Those who “soapbox” must command the attention and approval of the crowd. If he or she loses the crowd, they will be heckled. Their “soapboxing” will be tested in the same way individuals were tested during the peak of the square’s heyday.

Here’s one example of a “soapboxer” at the event over the weekend. What happens in this clip is exactly what makes the event a rousing experience. Eric Kohn, a representative of the Chicago Tea Party, gets up and attempts to argue to the crowd that Americans may not be mature enough for free speech. The crowd catches him and his argument begins to turn into a defense of corporations. The crowd is so rowdy that Kohn even ends his time on the “soapbox” before it is supposed to be over (each “soapboxer” gets 15 minutes during the event).

Another “soapboxer” at the event was Stephanie Weiner of the Committee to Stop FBI Repression. She is one of twenty-three activists whose home was raided by the FBI. She and the twenty-two other activists were given subpoenas to appear before a grand jury investigating them for their political beliefs. Her motivation for getting up on the “soapbox” is very much in line with what motivated soapboxers in the early 1900s.

She, unlike Kohn, commands the attention of the crowd. Each person is into it, struck by the war against civil liberties and constitutional rights that she and the other activists are facing.

American author, broadcaster and Pulitzer Prize winner Studs Terkel describes his memories of Bughouse Square in his memoir Touch and Go. He writes, “I attended Bughouse Square as regularly as possible in the years that followed. I doubt whether I learned very much. One thing I know: I delighted in it. Perhaps none of it made any sense, save one kind: sense of life.”

That was what I took away from the event: the energy of life that flowed amongst people as they listened to individuals speak, as they got up on the soapbox, as they interrupted the “soapboxers” they thought were feeding them a bunch of bullshit on a topic and deserved little respect if any at all.

Today’s “public square,” in most respects, has been abandoned. Among the majority of the population, there is little effort to reclaim the “public square.” Most Americans have ceded the “public square” to private companies and organizations. When they enter areas and try to speak, they are asked if they have a permit. An officer shoos them away or arrests them for engaging in a public demonstration. Crowds do not form around people who start yelling. People keep on walking by and go about their day.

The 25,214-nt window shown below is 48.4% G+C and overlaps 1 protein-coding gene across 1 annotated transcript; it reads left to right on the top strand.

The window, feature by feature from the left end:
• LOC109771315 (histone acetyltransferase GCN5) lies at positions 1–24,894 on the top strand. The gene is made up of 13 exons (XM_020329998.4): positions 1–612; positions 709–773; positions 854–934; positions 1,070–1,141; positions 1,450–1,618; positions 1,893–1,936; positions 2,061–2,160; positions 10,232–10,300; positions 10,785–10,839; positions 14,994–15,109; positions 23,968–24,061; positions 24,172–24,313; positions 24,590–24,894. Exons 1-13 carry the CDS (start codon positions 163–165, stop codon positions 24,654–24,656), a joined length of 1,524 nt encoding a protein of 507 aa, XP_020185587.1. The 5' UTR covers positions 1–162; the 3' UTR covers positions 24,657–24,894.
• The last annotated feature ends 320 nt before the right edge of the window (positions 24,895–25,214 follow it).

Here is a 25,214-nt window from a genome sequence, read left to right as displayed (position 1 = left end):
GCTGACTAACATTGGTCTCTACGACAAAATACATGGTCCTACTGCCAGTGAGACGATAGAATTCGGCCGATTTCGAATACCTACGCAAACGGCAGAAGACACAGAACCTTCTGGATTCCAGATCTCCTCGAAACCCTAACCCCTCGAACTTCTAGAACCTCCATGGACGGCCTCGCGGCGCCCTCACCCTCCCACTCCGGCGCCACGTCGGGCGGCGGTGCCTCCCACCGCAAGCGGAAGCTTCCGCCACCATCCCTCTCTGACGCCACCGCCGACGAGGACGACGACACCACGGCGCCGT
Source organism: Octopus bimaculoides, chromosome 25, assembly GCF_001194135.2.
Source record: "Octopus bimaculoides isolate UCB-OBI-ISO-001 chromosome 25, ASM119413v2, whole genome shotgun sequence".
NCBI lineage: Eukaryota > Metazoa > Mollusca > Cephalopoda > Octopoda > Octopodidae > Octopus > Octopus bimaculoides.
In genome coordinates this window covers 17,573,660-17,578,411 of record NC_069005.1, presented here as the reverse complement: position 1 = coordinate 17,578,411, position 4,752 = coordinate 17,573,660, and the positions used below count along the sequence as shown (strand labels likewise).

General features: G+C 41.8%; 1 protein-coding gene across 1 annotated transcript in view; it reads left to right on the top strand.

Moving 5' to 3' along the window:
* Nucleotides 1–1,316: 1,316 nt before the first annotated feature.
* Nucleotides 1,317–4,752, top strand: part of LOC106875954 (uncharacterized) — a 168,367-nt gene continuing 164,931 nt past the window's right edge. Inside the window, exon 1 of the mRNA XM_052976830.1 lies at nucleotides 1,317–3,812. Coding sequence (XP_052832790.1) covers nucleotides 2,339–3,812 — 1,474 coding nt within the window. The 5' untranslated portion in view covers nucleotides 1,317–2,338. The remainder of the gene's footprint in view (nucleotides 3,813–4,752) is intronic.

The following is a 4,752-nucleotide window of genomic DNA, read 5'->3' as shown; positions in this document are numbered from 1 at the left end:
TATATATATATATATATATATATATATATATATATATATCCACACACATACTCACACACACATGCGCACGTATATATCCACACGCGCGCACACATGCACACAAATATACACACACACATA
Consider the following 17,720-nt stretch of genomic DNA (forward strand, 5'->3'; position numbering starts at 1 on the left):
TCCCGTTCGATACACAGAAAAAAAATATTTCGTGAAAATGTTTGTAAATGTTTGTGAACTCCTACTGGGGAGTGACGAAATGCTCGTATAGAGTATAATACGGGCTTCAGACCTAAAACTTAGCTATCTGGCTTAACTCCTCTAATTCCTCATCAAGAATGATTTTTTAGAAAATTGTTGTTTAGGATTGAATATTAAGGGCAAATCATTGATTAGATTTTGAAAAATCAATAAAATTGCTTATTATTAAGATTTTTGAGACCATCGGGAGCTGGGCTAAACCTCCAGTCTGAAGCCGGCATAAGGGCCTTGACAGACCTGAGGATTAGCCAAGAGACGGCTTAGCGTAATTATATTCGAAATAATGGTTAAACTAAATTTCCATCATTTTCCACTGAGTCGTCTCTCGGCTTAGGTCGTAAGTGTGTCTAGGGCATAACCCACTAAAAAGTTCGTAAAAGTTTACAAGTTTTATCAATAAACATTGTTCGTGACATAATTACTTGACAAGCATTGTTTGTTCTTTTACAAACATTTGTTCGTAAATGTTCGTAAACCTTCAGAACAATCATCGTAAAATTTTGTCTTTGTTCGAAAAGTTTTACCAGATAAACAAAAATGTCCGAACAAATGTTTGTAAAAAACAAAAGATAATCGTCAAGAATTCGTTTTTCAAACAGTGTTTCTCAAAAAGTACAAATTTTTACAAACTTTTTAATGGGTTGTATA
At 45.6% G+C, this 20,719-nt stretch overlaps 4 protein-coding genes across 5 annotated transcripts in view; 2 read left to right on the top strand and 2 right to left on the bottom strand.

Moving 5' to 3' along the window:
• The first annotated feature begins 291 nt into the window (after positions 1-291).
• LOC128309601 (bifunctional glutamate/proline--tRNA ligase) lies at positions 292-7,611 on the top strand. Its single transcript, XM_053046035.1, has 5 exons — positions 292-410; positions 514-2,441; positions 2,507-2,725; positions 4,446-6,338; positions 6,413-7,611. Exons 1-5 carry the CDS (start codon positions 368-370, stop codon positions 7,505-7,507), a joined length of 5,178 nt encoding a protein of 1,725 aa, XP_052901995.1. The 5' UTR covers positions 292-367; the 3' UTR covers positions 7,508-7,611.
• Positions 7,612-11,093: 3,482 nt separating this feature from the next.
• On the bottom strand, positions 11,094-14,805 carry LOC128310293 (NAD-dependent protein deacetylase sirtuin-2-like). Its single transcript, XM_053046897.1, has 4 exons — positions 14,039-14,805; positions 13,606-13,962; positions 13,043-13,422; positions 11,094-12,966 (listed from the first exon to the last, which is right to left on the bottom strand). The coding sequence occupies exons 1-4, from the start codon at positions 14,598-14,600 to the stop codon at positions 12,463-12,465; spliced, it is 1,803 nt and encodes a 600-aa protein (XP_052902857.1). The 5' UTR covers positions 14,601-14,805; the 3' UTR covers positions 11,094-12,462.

The Internet has become a refuge for those who have lost a war for control of the “public square.” Social media is held up as some kind of panacea for the erosion of the “public square.” But, the Internet is not guaranteed to always exist as a protected area for free speech, freedom of expression and the open exchange of ideas. Private companies already seek to impose restriction on activities and limit one’s ability to remain anonymous, the chief reason why one might want to gather online instead of in a park or government plaza.

It is clear Americans must in some way find the willingness and stamina to reclaim the ability to come together and energize democratic society with the spirit that was alive in Bughouse Square. Soapbox debates may seem antiquated in a world dominated by technology but it is the passion that flowed amongst people, who were grappling with the most pressing social and political issues of the day, that kept movements alive in Chicago. And, if there is to be any departure from the horrifying path those in power are taking this country, it will come from reconnecting with that “sense of life” Studs Terkel remembered from his time in Bughouse Square.